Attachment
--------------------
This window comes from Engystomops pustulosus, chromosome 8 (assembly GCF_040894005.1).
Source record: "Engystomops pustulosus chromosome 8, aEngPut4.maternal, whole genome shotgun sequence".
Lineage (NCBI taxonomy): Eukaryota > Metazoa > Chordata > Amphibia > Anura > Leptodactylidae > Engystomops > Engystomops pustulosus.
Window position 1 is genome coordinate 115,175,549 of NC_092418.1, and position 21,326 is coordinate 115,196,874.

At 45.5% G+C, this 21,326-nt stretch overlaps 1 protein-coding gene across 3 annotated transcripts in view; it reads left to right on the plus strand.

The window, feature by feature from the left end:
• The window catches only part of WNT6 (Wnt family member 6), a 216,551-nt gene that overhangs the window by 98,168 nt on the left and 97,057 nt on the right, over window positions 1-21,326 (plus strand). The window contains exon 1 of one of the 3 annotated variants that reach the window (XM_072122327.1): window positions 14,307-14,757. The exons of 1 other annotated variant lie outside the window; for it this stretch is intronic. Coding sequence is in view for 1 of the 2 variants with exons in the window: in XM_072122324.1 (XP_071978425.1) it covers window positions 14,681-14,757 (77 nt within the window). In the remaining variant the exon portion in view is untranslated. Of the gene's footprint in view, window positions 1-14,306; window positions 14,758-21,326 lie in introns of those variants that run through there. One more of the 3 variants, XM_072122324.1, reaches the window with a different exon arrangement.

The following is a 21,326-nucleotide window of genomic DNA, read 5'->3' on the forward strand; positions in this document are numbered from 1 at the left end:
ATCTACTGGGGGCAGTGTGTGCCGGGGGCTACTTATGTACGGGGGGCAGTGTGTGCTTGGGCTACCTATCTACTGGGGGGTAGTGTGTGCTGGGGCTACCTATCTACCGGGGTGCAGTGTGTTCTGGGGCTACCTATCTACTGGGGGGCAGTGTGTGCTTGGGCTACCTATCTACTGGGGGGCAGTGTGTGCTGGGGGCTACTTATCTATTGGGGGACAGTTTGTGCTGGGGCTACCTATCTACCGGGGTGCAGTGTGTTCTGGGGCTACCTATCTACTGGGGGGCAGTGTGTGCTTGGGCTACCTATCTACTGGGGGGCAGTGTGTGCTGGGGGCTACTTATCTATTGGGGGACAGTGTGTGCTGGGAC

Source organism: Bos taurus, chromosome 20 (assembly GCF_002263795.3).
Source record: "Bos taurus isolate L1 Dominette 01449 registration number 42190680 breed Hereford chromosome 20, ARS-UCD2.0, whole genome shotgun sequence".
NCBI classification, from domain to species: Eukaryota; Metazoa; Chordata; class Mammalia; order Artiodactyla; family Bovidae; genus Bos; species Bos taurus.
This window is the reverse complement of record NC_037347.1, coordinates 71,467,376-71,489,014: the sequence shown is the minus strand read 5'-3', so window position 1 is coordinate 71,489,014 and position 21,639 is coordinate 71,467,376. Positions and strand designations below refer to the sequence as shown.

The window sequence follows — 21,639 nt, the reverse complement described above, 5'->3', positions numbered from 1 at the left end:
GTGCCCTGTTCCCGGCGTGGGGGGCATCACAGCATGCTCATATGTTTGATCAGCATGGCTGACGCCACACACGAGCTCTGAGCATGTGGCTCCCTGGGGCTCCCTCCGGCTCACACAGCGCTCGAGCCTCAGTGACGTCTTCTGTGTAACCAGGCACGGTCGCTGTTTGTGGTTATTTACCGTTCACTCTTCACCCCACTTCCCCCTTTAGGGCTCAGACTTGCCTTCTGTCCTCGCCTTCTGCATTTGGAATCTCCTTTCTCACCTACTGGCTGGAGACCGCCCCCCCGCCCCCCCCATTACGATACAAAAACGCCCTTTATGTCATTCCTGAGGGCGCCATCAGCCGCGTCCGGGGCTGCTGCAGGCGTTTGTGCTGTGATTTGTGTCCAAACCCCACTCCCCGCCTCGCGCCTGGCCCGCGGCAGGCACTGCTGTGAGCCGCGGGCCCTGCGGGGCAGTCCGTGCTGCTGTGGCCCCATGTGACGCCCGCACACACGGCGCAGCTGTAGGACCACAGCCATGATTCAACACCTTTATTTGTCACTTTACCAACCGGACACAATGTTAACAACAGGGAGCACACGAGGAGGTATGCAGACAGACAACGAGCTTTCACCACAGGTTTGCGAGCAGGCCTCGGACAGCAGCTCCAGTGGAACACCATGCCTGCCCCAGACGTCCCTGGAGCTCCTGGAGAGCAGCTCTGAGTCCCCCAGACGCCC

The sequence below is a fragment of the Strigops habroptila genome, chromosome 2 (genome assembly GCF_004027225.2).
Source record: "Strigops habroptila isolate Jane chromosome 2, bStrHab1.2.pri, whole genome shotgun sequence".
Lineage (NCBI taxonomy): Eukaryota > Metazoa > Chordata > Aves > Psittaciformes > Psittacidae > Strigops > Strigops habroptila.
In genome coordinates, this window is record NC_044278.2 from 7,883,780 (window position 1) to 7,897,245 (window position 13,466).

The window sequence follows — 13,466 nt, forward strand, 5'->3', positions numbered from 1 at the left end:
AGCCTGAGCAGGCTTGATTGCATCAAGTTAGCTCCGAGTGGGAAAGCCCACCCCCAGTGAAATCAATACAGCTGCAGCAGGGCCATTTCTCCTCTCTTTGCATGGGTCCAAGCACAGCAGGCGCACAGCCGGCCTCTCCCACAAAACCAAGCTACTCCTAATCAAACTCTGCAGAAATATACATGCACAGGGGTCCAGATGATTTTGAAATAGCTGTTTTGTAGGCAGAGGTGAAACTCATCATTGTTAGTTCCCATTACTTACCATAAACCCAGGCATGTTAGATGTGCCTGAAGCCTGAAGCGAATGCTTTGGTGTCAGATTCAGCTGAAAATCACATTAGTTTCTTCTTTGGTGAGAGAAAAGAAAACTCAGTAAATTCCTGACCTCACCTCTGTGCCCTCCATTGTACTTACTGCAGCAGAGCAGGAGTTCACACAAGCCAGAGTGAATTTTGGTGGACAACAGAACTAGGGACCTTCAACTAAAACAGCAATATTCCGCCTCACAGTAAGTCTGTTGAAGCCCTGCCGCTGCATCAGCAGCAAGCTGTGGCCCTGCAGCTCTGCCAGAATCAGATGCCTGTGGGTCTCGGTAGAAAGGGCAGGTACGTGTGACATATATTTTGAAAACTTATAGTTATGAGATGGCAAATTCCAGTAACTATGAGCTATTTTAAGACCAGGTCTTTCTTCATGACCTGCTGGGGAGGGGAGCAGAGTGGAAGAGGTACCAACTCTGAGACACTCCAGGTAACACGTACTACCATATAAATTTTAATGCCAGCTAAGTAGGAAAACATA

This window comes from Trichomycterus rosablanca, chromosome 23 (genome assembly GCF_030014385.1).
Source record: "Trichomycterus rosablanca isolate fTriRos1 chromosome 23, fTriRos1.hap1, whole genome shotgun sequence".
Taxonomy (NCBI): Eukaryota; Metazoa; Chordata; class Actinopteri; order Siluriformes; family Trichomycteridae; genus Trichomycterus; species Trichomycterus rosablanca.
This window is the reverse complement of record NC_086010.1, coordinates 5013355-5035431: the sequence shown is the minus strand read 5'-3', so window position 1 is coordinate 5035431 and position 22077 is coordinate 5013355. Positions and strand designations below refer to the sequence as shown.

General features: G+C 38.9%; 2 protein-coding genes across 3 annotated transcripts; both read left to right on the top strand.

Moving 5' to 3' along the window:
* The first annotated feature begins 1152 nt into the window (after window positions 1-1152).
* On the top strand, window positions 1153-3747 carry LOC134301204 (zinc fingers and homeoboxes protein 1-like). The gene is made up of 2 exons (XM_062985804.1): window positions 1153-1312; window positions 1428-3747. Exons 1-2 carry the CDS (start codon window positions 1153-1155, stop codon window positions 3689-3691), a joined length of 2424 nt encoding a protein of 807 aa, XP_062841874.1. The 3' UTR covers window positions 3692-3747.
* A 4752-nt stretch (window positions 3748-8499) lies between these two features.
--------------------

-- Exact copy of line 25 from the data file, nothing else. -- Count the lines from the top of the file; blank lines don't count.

This window is the reverse complement of record NC_086010.1, coordinates 5013355-5035431: the sequence shown is the minus strand read 5'-3', so window position 1 is coordinate 5035431 and position 22077 is coordinate 5013355. Positions and strand designations below refer to the sequence as shown.